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Huntington Residents Find Keys (and Locks) to Safety : Crime: Efforts of a program called A Safer America emphasize that deterrence isn't merely a bolt out of the blue. Prevention requires preparation and vigilance.

October 15, 1995|TINA NGUYEN | TIMES STAFF WRITER

HUNTINGTON BEACH — Residents of Huntington Beach, named the safest city in the United States earlier this year, latched together Saturday to make it even safer.

An estimated 150 residents fanned throughout Surf City over the weekend, installing deadbolt locks and handing out flyers from A Safer America, a national crime prevention program.

Huntington Beach, with a population of about 200,000, is the first city in California to be selected for A Safer America, which provided 100 kits containing home locks and 55,000 door flyers.

"We were named the safest city in America and we want to stay that way," said Huntington Beach community service officer Suzie Wadja, who led the drive to earn the city the program. "Our goal is to saturate 95% of our city with the material and to raise awareness."

After a Kansas-based report using 1993 FBI statistics ranked Huntington Beach No. 1 in safety in January, Wadja said residents have been working hard to maintain their title.

Teen-age volunteers spent Saturday combing streets to hang door tags with tips on home security. Senior citizens, real estate agents and neighborhood watch members excitedly stopped by the city's Chamber of Commerce to pick up stacks and boxes of the door tags.

"This is a wonderful idea," said Natalie Bartlett, 82, who gathered materials for several mobile home parks. "I've lived here 30 years and I love it. It's a smaller town than when I used to live [in Long Beach]. It's much safer."

About 40 lock kits were raffled off to volunteers and passed out to needy families. Nine low-income homes also were selected to have locks installed on their doors and windows on Saturday.

Beverly Olander, one recipient who lives in a gated senior community, watched as volunteers placed the pin-locks in her sliding door and living room windows.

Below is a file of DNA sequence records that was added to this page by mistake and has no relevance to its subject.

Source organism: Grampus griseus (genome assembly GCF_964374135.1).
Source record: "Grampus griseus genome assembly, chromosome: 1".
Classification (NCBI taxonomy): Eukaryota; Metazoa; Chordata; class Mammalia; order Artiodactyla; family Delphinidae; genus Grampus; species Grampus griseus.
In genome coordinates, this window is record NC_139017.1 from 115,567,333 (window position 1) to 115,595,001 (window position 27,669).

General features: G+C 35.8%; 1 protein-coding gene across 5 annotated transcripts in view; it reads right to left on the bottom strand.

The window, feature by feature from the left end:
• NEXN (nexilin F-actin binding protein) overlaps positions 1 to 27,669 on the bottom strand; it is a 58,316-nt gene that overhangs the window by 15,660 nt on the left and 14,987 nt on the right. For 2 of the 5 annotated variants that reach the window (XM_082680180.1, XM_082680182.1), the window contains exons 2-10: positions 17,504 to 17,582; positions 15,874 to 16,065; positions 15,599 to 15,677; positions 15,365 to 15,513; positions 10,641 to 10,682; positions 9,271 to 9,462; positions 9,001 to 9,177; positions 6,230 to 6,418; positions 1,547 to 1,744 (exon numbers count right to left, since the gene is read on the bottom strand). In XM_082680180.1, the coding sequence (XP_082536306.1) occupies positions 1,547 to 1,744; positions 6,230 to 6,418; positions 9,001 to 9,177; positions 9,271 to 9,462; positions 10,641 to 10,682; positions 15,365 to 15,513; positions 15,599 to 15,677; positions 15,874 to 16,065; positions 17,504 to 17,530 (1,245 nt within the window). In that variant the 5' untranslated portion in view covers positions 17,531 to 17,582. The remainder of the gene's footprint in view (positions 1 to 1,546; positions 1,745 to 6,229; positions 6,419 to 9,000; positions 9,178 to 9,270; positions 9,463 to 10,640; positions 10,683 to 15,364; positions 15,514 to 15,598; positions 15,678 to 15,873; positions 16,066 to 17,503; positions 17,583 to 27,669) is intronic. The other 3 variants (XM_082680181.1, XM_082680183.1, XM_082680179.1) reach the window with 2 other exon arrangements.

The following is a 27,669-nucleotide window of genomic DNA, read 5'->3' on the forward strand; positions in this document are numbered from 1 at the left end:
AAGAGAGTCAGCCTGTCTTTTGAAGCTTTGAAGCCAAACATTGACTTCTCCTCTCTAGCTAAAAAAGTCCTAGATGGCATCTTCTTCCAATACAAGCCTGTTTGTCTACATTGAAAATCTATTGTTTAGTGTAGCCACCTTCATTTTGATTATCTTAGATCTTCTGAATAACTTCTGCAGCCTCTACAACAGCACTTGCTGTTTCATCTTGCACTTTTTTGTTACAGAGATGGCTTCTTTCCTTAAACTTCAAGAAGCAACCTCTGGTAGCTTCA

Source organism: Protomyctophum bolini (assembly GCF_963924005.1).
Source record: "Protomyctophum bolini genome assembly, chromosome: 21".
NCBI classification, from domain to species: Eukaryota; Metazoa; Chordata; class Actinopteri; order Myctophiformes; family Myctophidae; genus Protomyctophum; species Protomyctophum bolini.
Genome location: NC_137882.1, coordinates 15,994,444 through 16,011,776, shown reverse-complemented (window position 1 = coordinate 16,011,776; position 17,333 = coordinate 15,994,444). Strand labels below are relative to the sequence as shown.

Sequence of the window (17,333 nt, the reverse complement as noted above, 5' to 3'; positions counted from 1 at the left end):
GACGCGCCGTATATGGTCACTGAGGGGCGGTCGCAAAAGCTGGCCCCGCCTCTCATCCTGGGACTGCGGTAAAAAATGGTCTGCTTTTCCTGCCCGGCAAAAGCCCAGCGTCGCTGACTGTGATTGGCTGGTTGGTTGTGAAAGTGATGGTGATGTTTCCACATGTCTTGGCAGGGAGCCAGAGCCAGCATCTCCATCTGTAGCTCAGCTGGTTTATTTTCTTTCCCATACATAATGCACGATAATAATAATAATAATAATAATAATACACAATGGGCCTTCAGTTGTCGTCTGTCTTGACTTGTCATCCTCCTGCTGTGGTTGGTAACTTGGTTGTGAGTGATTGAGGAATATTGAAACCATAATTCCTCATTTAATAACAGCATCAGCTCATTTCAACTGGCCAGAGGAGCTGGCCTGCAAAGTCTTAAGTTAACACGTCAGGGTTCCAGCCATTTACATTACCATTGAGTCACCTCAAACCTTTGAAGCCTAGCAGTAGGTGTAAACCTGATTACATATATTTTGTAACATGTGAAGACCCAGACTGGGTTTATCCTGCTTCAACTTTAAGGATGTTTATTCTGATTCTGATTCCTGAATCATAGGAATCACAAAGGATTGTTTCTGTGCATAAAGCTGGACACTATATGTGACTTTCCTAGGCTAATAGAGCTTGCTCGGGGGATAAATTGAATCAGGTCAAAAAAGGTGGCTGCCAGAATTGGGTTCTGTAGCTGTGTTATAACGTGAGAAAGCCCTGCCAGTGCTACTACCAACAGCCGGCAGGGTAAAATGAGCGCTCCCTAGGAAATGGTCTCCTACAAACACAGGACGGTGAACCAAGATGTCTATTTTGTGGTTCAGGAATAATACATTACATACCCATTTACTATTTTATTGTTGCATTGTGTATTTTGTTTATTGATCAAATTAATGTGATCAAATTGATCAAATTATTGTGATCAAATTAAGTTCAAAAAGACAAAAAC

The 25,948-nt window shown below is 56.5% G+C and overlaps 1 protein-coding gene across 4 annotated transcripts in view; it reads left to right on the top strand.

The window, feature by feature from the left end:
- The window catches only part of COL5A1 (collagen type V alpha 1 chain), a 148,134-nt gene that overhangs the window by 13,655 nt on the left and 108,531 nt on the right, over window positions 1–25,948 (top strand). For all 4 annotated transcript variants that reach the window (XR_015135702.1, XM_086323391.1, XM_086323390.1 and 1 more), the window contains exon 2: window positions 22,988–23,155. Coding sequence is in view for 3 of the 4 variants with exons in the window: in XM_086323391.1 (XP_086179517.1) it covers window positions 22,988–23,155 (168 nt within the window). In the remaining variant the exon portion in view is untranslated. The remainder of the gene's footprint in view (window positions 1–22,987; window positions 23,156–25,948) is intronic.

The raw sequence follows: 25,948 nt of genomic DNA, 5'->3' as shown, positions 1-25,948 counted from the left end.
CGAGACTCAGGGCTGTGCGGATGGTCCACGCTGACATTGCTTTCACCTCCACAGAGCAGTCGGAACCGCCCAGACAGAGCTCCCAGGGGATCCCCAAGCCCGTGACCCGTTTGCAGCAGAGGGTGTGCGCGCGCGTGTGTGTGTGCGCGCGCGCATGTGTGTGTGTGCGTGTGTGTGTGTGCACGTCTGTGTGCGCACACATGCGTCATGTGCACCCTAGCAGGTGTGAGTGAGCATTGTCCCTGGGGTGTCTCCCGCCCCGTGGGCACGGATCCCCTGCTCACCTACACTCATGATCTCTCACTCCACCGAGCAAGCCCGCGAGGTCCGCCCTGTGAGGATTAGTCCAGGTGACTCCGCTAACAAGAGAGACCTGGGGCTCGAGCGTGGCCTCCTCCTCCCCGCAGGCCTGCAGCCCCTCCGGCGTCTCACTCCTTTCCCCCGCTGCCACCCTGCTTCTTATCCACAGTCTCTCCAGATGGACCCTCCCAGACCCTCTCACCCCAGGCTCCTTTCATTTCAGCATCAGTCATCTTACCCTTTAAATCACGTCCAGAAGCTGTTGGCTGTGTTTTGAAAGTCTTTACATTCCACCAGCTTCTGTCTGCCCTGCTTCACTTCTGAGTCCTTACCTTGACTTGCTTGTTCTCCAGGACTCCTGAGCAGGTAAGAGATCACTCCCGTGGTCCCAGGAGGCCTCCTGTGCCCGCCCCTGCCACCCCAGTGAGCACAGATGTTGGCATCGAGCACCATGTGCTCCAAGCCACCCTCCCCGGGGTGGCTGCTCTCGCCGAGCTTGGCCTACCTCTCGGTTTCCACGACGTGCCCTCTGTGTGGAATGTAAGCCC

"Even though this neighborhood is fenced in, we're still very concerned about our safety," said Olander, 63. "We have robberies. People sometimes think because there's a gate around us they can walk away from their homes without locking their doors."

Olander said she was delighted when she was given the locks. But more importantly, she added, the program educates neighbors on crime prevention.

"By raising an awareness on how to watch out for crime, we are taking responsibility for our own homes," she said.

Car and residential burglaries are the biggest crime problems in Huntington Beach, police said. In about half the home burglaries, thieves simply enter through open garages or unlocked doors and windows, Huntington Beach Police Lt. Dan Johnson said.

"We're not asking people to put up bars around their homes today," Johnson said. "We just want them to take simple steps to protect themselves. They are just common-sense ideas."

Here are some of the suggestions from the A Safer America material:

* Prune any shrubbery that hides doors or windows. Remove tree limbs that a thief could climb on to reach second-floor windows. Thorny shrubs, bushes or vines can deter intruders from entering ground floor windows.

* Door and window locks should be replaced every five years.

* Make sure all porches, entrance areas and yards are lit well.

* Several interior lights should be placed on timers. This makes your home appear "lived-in" and ensures you will never come home to a dark house.

* Valuables kept in the house should be engraved with a Social Security number whenever possible.

A Safer America, based in Newport Beach, was launched two years ago in Spokane, Wash., and then in Charlotte, N.C. David Parcell, the program's director, said Huntington Beach was selected over other local cities this year because it was logical to help foster safety in a sound community.

"We targeted the troubled neighborhoods in Spokane and Charlotte," Parcell said. "After those two cities, we realized this isn't information just for poor people or crime-ridden areas. This is for anyone is subject to burglaries."

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